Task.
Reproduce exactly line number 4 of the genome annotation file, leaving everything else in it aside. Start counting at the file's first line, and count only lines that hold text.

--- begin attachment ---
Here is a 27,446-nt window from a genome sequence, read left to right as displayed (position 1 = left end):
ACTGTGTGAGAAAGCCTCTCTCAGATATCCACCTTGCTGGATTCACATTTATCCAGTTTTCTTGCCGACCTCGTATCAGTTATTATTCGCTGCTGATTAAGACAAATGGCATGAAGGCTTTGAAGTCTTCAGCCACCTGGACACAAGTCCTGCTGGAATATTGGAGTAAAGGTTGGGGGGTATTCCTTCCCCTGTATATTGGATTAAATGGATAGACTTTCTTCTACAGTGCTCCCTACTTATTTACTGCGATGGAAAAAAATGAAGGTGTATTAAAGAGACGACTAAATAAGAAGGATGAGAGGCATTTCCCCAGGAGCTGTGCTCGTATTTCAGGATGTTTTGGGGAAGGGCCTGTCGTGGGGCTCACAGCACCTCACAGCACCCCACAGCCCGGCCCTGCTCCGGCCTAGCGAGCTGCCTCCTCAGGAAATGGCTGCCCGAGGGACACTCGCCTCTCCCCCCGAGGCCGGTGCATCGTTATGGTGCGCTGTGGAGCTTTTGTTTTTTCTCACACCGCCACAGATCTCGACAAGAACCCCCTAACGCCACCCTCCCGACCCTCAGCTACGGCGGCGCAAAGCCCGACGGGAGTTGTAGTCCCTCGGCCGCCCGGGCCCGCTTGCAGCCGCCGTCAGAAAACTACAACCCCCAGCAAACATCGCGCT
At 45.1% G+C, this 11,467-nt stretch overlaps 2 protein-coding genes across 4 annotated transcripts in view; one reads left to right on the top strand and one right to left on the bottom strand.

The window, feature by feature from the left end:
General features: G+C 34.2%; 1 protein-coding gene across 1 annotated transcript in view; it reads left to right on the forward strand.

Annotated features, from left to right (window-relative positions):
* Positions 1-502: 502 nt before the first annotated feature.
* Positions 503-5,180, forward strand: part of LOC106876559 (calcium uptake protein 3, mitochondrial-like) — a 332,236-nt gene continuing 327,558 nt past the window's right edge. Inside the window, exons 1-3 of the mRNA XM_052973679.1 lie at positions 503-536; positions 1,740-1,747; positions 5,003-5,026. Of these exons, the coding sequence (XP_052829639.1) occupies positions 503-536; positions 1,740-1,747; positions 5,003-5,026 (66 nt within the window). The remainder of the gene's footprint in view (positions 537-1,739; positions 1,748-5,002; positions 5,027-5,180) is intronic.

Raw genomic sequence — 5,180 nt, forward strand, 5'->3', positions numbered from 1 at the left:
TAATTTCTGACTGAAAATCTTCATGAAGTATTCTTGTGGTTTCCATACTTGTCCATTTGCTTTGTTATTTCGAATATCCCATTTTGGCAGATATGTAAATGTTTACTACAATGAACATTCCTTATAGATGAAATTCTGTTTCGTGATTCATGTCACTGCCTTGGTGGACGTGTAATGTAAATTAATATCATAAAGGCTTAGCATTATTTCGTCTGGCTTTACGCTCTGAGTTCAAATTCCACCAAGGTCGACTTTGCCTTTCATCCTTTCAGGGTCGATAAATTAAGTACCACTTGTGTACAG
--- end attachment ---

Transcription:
The window, feature by feature from the left end: